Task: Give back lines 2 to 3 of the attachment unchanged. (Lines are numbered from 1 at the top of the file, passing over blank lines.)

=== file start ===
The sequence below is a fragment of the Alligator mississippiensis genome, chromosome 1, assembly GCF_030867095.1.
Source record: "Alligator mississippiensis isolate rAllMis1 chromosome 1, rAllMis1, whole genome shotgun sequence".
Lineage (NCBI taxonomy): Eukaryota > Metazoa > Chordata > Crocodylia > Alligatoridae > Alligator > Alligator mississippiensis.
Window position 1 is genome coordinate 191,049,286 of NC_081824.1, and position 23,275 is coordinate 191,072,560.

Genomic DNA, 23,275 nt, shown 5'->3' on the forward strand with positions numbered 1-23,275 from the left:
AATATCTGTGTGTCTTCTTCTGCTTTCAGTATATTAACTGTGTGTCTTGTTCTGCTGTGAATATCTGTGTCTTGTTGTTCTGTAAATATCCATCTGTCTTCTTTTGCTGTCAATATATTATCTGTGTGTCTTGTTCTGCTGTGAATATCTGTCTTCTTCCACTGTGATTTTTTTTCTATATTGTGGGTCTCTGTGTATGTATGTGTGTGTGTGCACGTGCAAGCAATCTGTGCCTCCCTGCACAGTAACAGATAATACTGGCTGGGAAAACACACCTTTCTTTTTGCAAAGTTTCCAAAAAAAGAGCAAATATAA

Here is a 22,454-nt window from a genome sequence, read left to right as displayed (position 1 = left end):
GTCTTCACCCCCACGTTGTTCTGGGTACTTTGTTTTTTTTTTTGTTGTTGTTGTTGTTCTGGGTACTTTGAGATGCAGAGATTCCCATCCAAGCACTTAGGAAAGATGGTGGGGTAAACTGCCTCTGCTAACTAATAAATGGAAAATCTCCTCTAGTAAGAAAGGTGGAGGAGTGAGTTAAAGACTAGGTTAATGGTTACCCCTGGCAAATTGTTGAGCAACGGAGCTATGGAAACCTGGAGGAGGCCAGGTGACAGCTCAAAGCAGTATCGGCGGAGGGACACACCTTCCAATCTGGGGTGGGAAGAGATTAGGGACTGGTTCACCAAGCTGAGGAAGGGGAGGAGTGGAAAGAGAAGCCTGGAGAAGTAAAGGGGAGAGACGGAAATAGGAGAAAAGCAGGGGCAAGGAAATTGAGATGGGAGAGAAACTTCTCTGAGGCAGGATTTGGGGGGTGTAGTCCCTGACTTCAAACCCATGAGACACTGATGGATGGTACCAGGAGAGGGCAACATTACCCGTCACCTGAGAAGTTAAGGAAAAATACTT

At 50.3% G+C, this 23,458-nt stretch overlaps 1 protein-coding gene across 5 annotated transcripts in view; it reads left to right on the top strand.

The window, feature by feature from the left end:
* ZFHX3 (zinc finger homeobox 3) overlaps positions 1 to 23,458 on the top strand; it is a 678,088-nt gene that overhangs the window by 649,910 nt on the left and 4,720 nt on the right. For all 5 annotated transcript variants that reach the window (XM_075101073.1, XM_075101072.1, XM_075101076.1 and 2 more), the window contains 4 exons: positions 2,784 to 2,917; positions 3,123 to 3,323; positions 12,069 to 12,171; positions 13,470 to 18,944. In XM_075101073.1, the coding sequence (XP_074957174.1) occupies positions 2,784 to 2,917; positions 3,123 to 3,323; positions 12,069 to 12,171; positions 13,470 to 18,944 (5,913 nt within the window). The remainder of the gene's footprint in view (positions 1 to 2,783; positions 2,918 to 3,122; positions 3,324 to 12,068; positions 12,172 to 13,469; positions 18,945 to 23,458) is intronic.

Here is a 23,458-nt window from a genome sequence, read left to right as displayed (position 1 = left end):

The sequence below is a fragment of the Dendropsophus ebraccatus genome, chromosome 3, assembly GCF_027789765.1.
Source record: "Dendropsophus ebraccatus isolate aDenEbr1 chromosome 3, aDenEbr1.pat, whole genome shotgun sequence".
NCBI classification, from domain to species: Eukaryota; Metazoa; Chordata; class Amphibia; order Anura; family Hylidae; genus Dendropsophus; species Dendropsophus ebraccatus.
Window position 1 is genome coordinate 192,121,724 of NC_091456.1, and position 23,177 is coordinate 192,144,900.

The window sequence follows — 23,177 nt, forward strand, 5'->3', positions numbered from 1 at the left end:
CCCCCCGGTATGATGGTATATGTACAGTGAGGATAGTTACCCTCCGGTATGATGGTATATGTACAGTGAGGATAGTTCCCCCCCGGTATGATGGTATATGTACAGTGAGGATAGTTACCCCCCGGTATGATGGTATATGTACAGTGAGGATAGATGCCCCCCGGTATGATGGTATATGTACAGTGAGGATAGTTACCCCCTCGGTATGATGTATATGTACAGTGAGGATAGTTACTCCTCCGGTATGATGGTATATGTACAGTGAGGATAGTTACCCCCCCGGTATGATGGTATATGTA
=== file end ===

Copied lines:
Source record: "Alligator mississippiensis isolate rAllMis1 chromosome 1, rAllMis1, whole genome shotgun sequence".
Lineage (NCBI taxonomy): Eukaryota > Metazoa > Chordata > Crocodylia > Alligatoridae > Alligator > Alligator mississippiensis.